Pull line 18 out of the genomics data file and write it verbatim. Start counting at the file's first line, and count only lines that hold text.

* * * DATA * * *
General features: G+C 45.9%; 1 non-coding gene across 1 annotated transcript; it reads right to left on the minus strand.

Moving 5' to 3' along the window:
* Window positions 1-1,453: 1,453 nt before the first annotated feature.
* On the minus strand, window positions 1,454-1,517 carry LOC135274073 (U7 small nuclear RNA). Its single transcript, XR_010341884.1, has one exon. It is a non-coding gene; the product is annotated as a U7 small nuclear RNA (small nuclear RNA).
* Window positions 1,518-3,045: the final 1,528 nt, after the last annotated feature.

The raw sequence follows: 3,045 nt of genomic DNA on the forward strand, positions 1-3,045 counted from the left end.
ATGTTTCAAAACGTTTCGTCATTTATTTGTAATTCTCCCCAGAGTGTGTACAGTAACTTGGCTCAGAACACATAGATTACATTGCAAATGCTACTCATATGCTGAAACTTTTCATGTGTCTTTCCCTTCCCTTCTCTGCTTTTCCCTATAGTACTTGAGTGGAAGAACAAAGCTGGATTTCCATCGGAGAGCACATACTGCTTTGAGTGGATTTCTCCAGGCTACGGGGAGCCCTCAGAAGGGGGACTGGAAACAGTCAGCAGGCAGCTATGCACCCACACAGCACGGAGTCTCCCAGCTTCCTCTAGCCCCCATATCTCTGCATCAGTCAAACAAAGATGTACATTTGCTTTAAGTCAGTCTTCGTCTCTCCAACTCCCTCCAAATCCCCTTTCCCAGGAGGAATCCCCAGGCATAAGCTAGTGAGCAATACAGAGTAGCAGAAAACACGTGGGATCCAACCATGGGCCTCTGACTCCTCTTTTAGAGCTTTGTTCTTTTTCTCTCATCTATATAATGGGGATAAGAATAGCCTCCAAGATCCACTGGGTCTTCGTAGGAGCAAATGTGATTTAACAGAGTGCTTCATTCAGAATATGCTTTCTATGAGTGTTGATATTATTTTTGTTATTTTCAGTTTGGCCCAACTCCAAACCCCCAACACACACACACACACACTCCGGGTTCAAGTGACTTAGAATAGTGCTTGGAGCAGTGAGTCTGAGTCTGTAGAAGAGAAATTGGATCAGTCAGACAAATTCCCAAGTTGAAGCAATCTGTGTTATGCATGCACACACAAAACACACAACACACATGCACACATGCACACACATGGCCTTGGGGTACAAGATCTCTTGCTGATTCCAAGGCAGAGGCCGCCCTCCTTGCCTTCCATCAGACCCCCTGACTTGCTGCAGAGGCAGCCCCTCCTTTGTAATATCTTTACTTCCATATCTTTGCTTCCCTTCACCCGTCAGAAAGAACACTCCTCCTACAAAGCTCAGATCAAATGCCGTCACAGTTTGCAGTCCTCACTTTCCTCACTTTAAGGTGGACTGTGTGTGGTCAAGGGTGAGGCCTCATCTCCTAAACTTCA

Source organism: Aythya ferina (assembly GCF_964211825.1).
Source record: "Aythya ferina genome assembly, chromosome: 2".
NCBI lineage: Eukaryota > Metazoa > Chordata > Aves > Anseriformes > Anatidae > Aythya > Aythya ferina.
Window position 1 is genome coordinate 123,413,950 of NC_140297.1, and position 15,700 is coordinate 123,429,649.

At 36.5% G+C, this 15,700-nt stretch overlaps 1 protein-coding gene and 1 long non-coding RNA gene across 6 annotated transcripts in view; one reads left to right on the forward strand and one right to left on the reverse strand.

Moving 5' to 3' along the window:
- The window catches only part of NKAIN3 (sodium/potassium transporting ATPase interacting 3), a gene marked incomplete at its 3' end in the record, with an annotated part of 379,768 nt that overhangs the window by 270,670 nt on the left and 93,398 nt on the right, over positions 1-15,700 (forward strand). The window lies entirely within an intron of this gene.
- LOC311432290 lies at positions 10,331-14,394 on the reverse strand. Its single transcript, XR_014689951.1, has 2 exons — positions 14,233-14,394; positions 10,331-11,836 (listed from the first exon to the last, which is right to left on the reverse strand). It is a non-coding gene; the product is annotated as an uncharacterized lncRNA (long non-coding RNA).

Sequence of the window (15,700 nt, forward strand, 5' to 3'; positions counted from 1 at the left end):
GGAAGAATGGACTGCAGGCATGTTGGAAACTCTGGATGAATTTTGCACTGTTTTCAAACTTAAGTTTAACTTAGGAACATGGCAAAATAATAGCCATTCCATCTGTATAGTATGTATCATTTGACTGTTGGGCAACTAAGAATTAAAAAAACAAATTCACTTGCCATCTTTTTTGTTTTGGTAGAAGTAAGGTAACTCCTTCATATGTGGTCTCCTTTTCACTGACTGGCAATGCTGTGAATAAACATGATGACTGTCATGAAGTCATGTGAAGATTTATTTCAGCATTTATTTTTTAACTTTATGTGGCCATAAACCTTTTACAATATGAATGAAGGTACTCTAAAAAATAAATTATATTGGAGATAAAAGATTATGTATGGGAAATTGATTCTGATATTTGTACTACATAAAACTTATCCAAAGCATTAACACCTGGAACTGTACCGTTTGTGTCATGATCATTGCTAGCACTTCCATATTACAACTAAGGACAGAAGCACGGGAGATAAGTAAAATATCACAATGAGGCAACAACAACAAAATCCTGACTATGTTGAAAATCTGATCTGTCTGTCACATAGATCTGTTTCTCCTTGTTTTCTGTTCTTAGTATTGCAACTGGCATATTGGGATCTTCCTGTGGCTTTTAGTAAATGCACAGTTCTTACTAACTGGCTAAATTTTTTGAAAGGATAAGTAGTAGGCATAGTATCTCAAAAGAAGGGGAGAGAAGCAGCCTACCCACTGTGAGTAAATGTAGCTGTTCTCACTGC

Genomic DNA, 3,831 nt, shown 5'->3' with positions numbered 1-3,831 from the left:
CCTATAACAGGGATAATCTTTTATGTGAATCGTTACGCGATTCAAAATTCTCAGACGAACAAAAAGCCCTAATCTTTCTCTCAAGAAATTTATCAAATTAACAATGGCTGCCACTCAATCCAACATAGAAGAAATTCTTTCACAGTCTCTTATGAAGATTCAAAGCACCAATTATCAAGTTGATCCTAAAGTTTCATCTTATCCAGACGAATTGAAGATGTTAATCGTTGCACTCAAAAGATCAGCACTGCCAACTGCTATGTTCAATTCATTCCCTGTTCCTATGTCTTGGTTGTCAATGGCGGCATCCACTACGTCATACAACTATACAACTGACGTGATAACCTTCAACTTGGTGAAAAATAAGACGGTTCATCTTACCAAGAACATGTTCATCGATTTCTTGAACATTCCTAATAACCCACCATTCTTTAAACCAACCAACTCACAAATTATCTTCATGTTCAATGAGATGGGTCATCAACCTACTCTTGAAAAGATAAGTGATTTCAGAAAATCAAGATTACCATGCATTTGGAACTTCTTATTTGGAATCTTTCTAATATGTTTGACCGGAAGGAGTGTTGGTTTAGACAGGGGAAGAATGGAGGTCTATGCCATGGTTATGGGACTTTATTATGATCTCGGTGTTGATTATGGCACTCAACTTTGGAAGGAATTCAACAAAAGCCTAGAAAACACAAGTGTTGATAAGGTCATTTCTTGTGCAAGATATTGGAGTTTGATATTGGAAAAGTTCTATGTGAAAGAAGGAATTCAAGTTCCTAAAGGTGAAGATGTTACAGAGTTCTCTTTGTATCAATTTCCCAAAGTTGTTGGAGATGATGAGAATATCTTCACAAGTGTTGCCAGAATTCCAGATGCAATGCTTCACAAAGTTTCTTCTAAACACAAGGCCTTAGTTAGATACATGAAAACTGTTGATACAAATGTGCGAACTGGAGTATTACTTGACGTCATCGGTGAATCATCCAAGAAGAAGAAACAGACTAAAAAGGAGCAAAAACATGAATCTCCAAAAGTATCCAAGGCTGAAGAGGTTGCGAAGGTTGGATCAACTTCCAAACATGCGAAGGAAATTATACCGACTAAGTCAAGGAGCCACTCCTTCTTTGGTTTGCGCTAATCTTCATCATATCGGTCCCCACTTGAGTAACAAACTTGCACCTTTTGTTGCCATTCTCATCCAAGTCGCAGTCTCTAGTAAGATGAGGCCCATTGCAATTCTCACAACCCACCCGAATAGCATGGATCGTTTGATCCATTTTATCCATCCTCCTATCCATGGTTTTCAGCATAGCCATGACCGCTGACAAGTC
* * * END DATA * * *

Genomic DNA, 3,831 nt, shown 5'->3' with positions numbered 1-3,831 from the left: